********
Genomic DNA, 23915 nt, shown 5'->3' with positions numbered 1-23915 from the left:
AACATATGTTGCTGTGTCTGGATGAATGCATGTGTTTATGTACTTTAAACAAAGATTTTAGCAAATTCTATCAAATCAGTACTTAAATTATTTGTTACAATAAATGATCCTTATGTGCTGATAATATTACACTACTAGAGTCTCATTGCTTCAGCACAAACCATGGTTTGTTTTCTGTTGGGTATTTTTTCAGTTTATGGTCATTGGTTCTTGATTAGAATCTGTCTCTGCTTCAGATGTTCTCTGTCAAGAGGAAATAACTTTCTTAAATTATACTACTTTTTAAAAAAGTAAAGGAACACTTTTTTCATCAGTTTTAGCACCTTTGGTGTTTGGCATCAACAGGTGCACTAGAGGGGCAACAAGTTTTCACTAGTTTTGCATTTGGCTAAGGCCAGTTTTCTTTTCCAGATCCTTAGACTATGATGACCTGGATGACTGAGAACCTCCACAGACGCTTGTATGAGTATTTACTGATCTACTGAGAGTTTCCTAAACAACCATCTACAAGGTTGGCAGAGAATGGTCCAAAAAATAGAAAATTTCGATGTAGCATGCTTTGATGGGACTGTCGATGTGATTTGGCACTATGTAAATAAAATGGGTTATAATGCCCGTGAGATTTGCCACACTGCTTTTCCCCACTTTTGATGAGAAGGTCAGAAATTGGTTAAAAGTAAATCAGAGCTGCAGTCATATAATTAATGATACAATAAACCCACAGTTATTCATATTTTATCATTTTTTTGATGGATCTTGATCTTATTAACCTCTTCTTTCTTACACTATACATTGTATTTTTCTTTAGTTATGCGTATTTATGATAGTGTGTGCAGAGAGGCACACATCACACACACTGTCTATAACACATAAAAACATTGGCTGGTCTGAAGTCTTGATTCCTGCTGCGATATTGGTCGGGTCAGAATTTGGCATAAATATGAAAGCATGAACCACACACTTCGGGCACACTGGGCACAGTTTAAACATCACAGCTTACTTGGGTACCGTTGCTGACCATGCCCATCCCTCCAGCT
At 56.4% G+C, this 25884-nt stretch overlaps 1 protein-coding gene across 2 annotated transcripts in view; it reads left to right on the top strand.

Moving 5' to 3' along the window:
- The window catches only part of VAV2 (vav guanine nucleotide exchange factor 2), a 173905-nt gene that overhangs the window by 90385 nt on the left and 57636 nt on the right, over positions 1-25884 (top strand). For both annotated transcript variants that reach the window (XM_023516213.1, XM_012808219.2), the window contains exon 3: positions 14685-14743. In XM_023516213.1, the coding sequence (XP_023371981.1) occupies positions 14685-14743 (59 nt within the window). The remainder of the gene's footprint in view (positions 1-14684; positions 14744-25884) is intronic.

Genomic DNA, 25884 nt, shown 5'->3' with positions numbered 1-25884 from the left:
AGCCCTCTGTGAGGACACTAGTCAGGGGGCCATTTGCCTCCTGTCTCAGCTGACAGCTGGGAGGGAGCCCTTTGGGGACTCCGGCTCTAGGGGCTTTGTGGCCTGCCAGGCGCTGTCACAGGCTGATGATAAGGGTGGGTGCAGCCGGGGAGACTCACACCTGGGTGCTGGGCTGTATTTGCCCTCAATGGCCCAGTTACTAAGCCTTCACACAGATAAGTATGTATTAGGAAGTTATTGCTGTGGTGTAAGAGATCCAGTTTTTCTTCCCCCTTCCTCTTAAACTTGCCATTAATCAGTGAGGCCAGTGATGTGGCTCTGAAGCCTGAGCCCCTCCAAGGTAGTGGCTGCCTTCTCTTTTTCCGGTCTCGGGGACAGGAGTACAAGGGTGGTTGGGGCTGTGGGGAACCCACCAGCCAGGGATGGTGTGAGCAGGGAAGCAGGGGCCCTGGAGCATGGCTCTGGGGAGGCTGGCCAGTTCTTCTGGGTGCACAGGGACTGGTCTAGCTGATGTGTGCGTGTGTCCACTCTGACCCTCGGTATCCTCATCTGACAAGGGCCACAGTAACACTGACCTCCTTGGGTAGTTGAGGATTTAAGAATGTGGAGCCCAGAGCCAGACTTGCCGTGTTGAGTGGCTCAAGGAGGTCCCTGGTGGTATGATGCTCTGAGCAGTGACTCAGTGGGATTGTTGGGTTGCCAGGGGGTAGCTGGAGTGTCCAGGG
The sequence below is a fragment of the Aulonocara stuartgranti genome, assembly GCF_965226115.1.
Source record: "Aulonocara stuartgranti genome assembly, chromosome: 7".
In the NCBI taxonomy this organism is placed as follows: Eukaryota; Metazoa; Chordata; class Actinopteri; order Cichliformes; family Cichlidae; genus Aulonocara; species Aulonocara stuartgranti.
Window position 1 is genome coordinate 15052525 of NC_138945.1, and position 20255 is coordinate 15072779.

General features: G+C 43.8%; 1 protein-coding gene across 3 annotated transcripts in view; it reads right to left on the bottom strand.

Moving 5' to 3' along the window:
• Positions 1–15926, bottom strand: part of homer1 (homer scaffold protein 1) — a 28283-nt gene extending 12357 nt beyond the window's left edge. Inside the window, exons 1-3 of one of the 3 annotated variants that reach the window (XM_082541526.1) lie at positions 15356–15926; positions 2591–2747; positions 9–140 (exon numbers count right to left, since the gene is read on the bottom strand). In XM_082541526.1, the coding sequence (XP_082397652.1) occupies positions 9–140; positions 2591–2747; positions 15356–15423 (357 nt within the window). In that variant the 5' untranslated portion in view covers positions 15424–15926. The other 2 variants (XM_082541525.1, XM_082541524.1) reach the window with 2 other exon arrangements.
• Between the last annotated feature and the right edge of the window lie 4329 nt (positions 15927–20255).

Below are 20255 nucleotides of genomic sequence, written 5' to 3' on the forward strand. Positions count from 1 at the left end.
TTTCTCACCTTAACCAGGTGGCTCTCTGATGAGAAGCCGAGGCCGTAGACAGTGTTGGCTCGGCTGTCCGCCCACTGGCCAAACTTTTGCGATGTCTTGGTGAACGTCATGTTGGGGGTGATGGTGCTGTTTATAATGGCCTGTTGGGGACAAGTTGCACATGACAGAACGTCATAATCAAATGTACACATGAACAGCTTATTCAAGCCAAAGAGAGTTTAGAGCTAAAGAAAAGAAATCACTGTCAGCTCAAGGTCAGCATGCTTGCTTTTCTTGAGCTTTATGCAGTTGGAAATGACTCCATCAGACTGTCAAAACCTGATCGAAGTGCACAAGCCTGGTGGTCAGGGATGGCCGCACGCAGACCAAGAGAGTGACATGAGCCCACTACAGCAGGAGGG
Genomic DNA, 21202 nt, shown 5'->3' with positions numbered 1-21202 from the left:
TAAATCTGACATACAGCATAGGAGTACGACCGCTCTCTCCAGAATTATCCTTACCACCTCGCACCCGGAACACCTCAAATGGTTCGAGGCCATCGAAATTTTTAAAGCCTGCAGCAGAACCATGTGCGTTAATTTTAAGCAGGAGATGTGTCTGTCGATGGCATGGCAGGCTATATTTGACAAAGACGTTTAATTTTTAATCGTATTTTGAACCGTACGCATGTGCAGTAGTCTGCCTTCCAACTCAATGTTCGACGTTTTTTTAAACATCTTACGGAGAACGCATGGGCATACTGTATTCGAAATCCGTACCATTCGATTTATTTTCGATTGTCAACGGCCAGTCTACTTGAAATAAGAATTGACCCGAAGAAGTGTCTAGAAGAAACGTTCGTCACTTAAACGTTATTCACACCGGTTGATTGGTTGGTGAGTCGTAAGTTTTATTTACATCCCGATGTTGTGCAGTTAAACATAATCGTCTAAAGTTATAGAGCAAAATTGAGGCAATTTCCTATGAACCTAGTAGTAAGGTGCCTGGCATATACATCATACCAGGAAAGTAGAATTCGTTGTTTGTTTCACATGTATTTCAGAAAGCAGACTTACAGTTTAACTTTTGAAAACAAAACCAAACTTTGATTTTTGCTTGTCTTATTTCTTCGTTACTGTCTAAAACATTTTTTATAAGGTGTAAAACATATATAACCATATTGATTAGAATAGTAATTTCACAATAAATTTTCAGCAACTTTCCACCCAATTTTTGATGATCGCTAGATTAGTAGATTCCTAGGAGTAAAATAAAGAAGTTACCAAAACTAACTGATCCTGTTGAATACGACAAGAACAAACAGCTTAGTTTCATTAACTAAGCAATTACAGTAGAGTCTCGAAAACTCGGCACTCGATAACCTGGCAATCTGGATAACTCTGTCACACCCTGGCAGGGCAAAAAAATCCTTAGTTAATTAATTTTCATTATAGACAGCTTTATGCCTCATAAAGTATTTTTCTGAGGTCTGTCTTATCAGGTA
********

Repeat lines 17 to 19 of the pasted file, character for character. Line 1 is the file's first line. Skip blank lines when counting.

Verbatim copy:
TTTCTCACCTTAACCAGGTGGCTCTCTGATGAGAAGCCGAGGCCGTAGACAGTGTTGGCTCGGCTGTCCGCCCACTGGCCAAACTTTTGCGATGTCTTGGTGAACGTCATGTTGGGGGTGATGGTGCTGTTTATAATGGCCTGTTGGGGACAAGTTGCACATGACAGAACGTCATAATCAAATGTACACATGAACAGCTTATTCAAGCCAAAGAGAGTTTAGAGCTAAAGAAAAGAAATCACTGTCAGCTCAAGGTCAGCATGCTTGCTTTTCTTGAGCTTTATGCAGTTGGAAATGACTCCATCAGACTGTCAAAACCTGATCGAAGTGCACAAGCCTGGTGGTCAGGGATGGCCGCACGCAGACCAAGAGAGTGACATGAGCCCACTACAGCAGGAGGG
Genomic DNA, 21202 nt, shown 5'->3' with positions numbered 1-21202 from the left:
TAAATCTGACATACAGCATAGGAGTACGACCGCTCTCTCCAGAATTATCCTTACCACCTCGCACCCGGAACACCTCAAATGGTTCGAGGCCATCGAAATTTTTAAAGCCTGCAGCAGAACCATGTGCGTTAATTTTAAGCAGGAGATGTGTCTGTCGATGGCATGGCAGGCTATATTTGACAAAGACGTTTAATTTTTAATCGTATTTTGAACCGTACGCATGTGCAGTAGTCTGCCTTCCAACTCAATGTTCGACGTTTTTTTAAACATCTTACGGAGAACGCATGGGCATACTGTATTCGAAATCCGTACCATTCGATTTATTTTCGATTGTCAACGGCCAGTCTACTTGAAATAAGAATTGACCCGAAGAAGTGTCTAGAAGAAACGTTCGTCACTTAAACGTTATTCACACCGGTTGATTGGTTGGTGAGTCGTAAGTTTTATTTACATCCCGATGTTGTGCAGTTAAACATAATCGTCTAAAGTTATAGAGCAAAATTGAGGCAATTTCCTATGAACCTAGTAGTAAGGTGCCTGGCATATACATCATACCAGGAAAGTAGAATTCGTTGTTTGTTTCACATGTATTTCAGAAAGCAGACTTACAGTTTAACTTTTGAAAACAAAACCAAACTTTGATTTTTGCTTGTCTTATTTCTTCGTTACTGTCTAAAACATTTTTTATAAGGTGTAAAACATATATAACCATATTGATTAGAATAGTAATTTCACAATAAATTTTCAGCAACTTTCCACCCAATTTTTGATGATCGCTAGATTAGTAGATTCCTAGGAGTAAAATAAAGAAGTTACCAAAACTAACTGATCCTGTTGAATACGACAAGAACAAACAGCTTAGTTTCATTAACTAAGCAATTACAGTAGAGTCTCGAAAACTCGGCACTCGATAACCTGGCAATCTGGATAACTCTGTCACACCCTGGCAGGGCAAAAAAATCCTTAGTTAATTAATTTTCATTATAGACAGCTTTATGCCTCATAAAGTATTTTTCTGAGGTCTGTCTTATCAGGTA